The latest in cancer prevention, diagnosis & treatment.
Opdivo Approved for Advanced Melanoma
The PD-1 inhibitor Opdivo (nivolumab) was granted approval for patients with unresectable or metastatic melanoma following treatment with Yervoy (ipilimumab) or a BRAF inhibitor. The U.S. Food and Drug Administration made the decision three months ahead of its scheduled March 2015 review.
The phase 3 CheckMate-037 trial randomized patients with advanced melanoma to receive Opdivo with chemotherapy---dacarbazine or intravenous carboplatin plus paclitaxel. Opdivo produced an overall response rate of 32 percent compared with 11 percent in patients treated with chemotherapy. In a six-month analysis, 95 percent of responses were ongoing. Fewer serious side effects were reported with Opdivo than with chemotherapy. Opdivo continues to be explored in other cancer types.
Cyramza OK’d for Gastric and Lung Cancers
Cyramza (ramucirumab) is a targeted agent that inhibits a protein involved in angiogenesis, the process of developing blood vessel growth to a tumor. In early November, the FDA approved Cyramza with paclitaxel for patients with advanced gastric or gastroesophageal junction (GEJ) adenocarcinoma. Seven months earlier, the FDA had approved the drug for patients with the same conditions, but as a single agent.
The phase 3 RAINBOW study of Cyramza and paclitaxel showed a 2.3-month improvement in survival with the combination, and an increase in progression-free survival from 2.9 months to 4.4 months. Because treatment options are limited in this hard-to-treat disease, the survival advantage seen in the Cyramza group was heartening. Neutropenia and high blood pressure were common side effects in the combination arm.
On Dec. 12, the agency also approved Cyramza for the treatment of non-small cell lung cancer (NSCLC). Cyramza was tested in combination with docetaxel for the treatment of metastatic NSCLC
that had progressed on platinum-based chemotherapy. The anti-angiogenic drug improved overall survival by 1.4 months and progression-free survival by 1.5 months. About a third of patients in the combination arm experienced moderate to severe neutropenia.
Two Drugs Given Green Light in Ovarian Cancer
The PARP inhibitor Lynparza (olaparib) was approved after a study found it effective in heavily pretreated women with metastatic ovarian cancer who had the BRCA gene mutation. Along with that accelerated approval, the FDA OK’d companion blood test BRACAnalysis CDx, which identifies the presence of BRCA mutations. The approval was based on a 34 percent objective response rate in patients who had received at least three lines of chemotherapy and participated in a phase 2 study. Side effects included nausea, vomiting and diarrhea. In mid-November, Avastin (bevacizumab) was approved in combination with chemotherapy for women with recurrent ovarian cancer that is resistant to regimens containing platinum, becoming the first new treatment for this patient group in more than 15 years. The approval was based on phase 3 study results that showed improved progression-free survival (PFS). Avastin, which blocks a signal that encourages blood vessel growth to the tumor, doubled PFS when compared with chemotherapy alone (6.8 months versus 3.4 months). Median overall survival was also extended by three months. Different regimens of chemotherapy were used during the trial, including Taxol (paclitaxel). A subset of women who received Avastin with Taxol had higher PFS and survival when compared with patients treated with the other chemotherapy combinations. Reported side effects included high blood pressure and hand-foot syndrome.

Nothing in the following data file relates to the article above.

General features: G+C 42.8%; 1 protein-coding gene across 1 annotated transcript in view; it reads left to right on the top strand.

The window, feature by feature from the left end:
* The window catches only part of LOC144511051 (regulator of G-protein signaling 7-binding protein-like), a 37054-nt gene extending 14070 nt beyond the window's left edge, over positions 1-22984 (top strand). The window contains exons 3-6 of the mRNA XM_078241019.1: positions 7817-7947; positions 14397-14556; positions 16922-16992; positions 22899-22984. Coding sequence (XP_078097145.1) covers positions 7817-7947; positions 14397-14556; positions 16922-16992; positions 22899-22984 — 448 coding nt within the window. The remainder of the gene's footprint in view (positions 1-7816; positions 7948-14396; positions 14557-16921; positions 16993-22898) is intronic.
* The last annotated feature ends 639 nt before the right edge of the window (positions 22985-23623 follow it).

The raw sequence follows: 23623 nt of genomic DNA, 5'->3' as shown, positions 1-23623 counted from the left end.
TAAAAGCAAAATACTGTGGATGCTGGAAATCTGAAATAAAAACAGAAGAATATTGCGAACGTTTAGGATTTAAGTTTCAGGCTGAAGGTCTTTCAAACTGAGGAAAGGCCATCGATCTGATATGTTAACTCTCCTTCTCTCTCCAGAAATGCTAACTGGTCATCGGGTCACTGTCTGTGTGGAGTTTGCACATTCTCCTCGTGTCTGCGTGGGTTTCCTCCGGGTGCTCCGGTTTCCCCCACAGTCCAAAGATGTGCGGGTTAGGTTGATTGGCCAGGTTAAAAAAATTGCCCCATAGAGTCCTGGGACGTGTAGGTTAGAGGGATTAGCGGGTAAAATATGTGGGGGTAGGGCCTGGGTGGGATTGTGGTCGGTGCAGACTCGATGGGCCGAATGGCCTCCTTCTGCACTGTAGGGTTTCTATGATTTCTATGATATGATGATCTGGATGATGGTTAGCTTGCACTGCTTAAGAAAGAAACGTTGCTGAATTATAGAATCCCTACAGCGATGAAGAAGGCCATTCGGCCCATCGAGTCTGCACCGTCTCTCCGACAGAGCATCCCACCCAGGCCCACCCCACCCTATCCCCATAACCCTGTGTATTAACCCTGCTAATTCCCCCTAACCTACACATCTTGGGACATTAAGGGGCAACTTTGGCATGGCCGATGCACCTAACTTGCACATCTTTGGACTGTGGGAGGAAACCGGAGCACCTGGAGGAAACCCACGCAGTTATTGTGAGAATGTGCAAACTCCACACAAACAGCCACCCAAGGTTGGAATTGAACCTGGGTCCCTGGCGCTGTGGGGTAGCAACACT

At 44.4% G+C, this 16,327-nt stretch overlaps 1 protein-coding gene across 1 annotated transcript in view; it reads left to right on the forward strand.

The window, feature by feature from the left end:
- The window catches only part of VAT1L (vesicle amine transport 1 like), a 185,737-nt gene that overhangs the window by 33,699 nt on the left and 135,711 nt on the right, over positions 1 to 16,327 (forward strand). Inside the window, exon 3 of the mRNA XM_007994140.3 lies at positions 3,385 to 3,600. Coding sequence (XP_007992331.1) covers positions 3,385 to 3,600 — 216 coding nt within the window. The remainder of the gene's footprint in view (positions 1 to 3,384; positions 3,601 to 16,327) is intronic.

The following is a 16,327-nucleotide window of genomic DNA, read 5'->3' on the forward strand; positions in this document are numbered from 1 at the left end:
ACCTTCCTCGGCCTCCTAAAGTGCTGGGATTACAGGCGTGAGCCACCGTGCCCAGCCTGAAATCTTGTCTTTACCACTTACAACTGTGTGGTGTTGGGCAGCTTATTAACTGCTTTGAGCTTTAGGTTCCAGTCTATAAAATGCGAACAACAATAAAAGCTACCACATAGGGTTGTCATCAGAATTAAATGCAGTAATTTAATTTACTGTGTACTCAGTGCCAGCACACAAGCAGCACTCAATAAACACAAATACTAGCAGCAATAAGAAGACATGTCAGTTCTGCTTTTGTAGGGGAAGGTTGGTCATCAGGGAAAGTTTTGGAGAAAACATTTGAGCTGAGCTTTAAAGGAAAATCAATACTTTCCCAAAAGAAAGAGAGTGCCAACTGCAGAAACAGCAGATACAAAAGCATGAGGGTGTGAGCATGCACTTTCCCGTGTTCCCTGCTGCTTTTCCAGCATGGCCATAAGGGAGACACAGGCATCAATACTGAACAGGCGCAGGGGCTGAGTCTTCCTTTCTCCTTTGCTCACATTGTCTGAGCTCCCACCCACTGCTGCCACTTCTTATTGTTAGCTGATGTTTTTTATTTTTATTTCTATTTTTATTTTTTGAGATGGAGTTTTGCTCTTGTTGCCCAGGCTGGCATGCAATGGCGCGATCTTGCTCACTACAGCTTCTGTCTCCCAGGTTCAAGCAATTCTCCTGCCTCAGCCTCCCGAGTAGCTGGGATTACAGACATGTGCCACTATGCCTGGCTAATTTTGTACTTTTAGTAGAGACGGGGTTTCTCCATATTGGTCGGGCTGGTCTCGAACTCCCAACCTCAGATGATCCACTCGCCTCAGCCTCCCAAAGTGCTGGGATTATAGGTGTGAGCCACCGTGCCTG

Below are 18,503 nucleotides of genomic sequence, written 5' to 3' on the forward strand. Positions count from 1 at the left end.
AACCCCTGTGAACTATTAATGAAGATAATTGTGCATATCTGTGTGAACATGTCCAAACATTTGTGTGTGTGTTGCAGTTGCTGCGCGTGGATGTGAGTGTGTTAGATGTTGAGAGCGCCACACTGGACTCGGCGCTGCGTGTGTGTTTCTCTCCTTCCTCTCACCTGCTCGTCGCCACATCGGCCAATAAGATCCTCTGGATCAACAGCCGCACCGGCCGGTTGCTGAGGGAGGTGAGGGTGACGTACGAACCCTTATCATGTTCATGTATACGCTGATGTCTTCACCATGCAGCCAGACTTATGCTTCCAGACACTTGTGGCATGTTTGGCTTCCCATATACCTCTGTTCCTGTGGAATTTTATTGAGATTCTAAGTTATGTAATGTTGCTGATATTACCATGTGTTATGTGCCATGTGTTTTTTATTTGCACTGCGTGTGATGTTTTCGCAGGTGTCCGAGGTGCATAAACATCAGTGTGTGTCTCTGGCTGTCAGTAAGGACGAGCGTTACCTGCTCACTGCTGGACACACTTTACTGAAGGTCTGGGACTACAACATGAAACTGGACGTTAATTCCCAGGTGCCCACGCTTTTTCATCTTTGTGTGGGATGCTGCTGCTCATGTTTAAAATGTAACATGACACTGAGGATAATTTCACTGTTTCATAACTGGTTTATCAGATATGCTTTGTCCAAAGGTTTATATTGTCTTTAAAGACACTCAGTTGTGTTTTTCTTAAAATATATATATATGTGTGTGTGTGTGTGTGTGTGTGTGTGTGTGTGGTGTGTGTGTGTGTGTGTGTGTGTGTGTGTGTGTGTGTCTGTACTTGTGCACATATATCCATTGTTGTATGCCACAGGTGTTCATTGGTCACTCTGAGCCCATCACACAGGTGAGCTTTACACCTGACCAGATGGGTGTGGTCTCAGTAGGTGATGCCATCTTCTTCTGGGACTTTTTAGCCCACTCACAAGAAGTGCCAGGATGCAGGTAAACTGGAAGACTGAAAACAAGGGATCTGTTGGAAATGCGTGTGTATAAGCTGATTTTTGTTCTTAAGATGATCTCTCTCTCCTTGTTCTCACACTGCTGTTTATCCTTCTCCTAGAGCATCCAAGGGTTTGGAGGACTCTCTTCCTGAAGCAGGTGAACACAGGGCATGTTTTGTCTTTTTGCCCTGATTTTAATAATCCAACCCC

FDA Approves Blincyto for Acute Lymphoblastic Leukemia
Accelerated approval was granted to the immunotherapy Blincyto (blinatumomab), a bispecific antibody, as a treatment for patients who have B-precursor acute lymphoblastic leukemia (ALL) that has recurred or not responded to other therapies. In a phase 2 trial, nearly a third of patients who received Blincyto experienced a complete remission for a median 6.7 months. The Dec. 3 announcement was well ahead of the FDA’s deadline, which provided the treatment to patients much earlier than expected. The most common side effects were fever, headache and swelling in the limbs. Neurological side effects occurred in approximately half of patients.
Advisory Committee Recommends First Biosimilar for FDA Approval
In a unanimous vote, an advisory committee to the FDA recommended a biosimilar version of Neupogen (filgrastim) for approval. If given a green light, it would become the first biosimilar approved in the United States. Biosimilars are considered generic versions of expensive targeted therapies, like Neupogen. The supportive care drug stimulates production of infection-fighting neutrophils. A phase 3 trial that compared EP2006 and Neupogen head-to-head in patients with breast cancer who had been treated with chemotherapy showed similar safety and efficacy.